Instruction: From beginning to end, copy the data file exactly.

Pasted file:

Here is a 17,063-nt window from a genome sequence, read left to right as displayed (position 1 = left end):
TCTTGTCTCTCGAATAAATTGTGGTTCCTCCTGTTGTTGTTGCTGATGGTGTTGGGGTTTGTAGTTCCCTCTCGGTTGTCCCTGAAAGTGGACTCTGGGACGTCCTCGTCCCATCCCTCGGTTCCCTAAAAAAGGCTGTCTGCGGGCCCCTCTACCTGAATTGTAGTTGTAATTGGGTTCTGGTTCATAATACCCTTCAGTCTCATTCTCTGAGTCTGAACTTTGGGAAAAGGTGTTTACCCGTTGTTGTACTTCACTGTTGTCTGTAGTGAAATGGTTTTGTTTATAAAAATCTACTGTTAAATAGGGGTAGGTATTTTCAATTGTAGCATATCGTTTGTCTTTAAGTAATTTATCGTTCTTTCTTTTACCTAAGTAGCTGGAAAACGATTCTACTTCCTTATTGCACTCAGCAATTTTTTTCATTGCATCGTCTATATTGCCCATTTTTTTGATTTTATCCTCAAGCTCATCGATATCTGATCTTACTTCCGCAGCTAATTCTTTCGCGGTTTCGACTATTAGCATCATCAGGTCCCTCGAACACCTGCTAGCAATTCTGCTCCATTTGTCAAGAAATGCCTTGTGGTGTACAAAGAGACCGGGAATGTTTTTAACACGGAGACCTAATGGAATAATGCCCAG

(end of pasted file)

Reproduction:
Here is a 17,063-nt window from a genome sequence, read left to right as displayed (position 1 = left end):
TCTTGTCTCTCGAATAAATTGTGGTTCCTCCTGTTGTTGTTGCTGATGGTGTTGGGGTTTGTAGTTCCCTCTCGGTTGTCCCTGAAAGTGGACTCTGGGACGTCCTCGTCCCATCCCTCGGTTCCCTAAAAAAGGCTGTCTGCGGGCCCCTCTACCTGAATTGTAGTTGTAATTGGGTTCTGGTTCATAATACCCTTCAGTCTCATTCTCTGAGTCTGAACTTTGGGAAAAGGTGTTTACCCGTTGTTGTACTTCACTGTTGTCTGTAGTGAAATGGTTTTGTTTATAAAAATCTACTGTTAAATAGGGGTAGGTATTTTCAATTGTAGCATATCGTTTGTCTTTAAGTAATTTATCGTTCTTTCTTTTACCTAAGTAGCTGGAAAACGATTCTACTTCCTTATTGCACTCAGCAATTTTTTTCATTGCATCGTCTATATTGCCCATTTTTTTGATTTTATCCTCAAGCTCATCGATATCTGATCTTACTTCCGCAGCTAATTCTTTCGCGGTTTCGACTATTAGCATCATCAGGTCCCTCGAACACCTGCTAGCAATTCTGCTCCATTTGTCAAGAAATGCCTTGTGGTGTACAAAGAGACCGGGAATGTTTTTAACACGGAGACCTAATGGAATAATGCCCAG